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PhD Dissertation Pre-defense of Federico Gallo

Institute for Cognitive Neuroscience (Center for Cognition and Decision Making) is pleased to annouce that the Ph.D. Pre-defense of Federico Gallo successfully took place on 15th December, 2021 at 18.00. The event was held online.

Thesis title: "Effects of individual experience on prevention and compensation of age related cognitive decline: neural and behavioral data"
Academic advisor: Prof. Yuri Shtyrov, PhD, Institute for Cognitive Neuroscience

Abstract:

Average life expectancy has been steadily increasing worldwide over the last decades (Kontis et al., 2017). Alongside the advantages of an extended  life span, this phenomenon brings about some undesirable consequences, including an ever-growing incidence of dementia and consequent increases in the expenditures of public governments’ welfare systems (Wimo et al., 2017). At the neural level, aging has been linked to structural as well as functional disruptions (Walhovd et al., 2011), resulting in cognitive impairments (Lindenberger, 2014). Nonetheless, considerable interindividual variability has emerged in the degree of cognitive decline resulting from age-related brain damage (Cosentino & Stern, 2019). Based on existing evidence, several mechanisms of preservation and compensation of age-related cognitive impairment have been proposed. The main theoretical framework centers around the concept of  cognitive reserve , defined as the level of resilience of an individual’s cognitive processes to age-related brain deterioration (Stern et al., 2020). Whereas much is yet to be understood regarding the nature of cognitive reserve, what is known is that it develops gradually during the lifespan and it is supported by a number of experiential factors (Stern, 2009), including maximal educational attainment, occupational complexity, and the extent of the individual’s social network (Dekhtyar et al., 2019). One factor that has been linked to the build-up of cognitive reserve is bilingualism (Gallo et al., 2020): by means of a constant additional cognitive effort required to control dual-language use (Kroll et al., 2015), bilinguals strengthen their neural substrate – both at the structural and the functional levels (Abutalebi & Green, 2016; Bialystok, 2017). This results in a protective effect that counteracts age-related cognitive decline and is mediated by the cognitive reserve mechanism (Del Maschio et al., 2018).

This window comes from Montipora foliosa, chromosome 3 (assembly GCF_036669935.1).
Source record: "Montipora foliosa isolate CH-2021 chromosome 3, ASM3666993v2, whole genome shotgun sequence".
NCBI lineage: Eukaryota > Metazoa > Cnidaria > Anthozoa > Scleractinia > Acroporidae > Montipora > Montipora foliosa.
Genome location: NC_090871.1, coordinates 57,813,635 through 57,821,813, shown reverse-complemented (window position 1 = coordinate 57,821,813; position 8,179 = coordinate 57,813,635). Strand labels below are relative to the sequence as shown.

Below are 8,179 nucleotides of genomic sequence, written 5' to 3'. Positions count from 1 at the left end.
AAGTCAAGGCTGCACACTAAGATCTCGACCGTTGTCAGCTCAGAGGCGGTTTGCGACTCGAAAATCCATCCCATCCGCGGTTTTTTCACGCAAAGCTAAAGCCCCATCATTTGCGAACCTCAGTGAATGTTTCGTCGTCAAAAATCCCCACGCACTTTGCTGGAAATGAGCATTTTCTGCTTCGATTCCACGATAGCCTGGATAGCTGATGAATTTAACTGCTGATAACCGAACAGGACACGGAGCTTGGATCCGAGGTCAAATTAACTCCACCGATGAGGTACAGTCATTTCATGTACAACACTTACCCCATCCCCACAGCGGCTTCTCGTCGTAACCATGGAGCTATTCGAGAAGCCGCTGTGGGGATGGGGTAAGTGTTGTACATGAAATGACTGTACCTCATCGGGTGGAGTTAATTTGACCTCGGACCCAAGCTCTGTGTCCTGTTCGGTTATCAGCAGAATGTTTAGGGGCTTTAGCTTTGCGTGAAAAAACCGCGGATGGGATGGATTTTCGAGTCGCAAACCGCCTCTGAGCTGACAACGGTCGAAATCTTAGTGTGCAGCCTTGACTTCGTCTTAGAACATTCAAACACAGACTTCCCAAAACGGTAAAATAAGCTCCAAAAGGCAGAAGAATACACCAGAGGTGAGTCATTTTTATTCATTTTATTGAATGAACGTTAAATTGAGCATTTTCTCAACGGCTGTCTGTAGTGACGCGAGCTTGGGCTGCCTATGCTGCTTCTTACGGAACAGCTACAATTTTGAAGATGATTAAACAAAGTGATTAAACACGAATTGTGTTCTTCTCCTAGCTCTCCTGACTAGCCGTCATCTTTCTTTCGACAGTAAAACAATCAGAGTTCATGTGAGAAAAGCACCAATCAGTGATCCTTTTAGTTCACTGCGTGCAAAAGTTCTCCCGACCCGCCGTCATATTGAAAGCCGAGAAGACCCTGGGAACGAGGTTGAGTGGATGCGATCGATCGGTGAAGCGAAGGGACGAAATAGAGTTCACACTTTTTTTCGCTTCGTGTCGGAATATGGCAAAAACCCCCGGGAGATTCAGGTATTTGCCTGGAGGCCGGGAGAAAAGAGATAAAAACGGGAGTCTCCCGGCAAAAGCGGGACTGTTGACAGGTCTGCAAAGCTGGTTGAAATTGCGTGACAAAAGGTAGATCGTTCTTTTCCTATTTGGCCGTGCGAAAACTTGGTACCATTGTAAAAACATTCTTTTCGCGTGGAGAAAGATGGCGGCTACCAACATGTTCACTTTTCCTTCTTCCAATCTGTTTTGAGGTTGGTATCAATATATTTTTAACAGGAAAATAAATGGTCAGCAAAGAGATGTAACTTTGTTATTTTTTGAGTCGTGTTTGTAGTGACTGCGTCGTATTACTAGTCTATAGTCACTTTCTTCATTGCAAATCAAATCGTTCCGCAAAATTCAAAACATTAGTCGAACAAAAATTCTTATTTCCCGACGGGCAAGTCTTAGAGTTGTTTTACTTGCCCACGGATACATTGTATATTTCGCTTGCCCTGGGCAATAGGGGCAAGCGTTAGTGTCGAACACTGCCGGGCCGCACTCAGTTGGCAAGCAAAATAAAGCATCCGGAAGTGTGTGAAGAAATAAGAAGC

In my PhD research, I examined the role of individual life experiences, bilingualism in particular, in promoting the development of cognitive reserve during the whole lifespan. Moreover, with the aim of tackling the long-standing issue of cognitive reserve measurability, I devised a novel method (by refining recent approaches) for measuring cognitive reserve directly and tested its validity by comparing it with traditional approaches to cognitive reserve measurement, for the first time in the literature. This method, based on combining neuroimaging and behavioral data, quantifies reserve as the discrepancy between observed and expected levels of cognitive impairment (i.e., the residual), given the level of observed neural deterioration. The newly-developed cognitive reserve measure may provide a two-fold contribution: i) since it represents an individual, continuous, direct and brain-related measure, it may contribute to advancing the theoretical framework of cognitive reserve – currently undergoing considerable debate (see e.g., Stern et al., 2020) – by allowing new levels of comparability and manipulability that will aid future studies; ii) it may inform the clinical practice by allowing clinicians to draw an individual profile of each patient’s cognitive decline trajectory. This would enable the design of truly personalized care plans and thus the achievement of better results in the prevention and rehabilitation of age-related cognitive diseases. Thus, the results of the research presented in this dissertation may potentially make concrete beneficial contributions to society: by individuating factors, such as bilingualism, that naturally postpone and mitigate the cognitive consequences of brain aging and by delineating the mechanisms underlying this process, this type of research may eventually equip governments with a tool to improve the quality of life of older adults, while at the same time easing the burden on healthcare systems and public funds.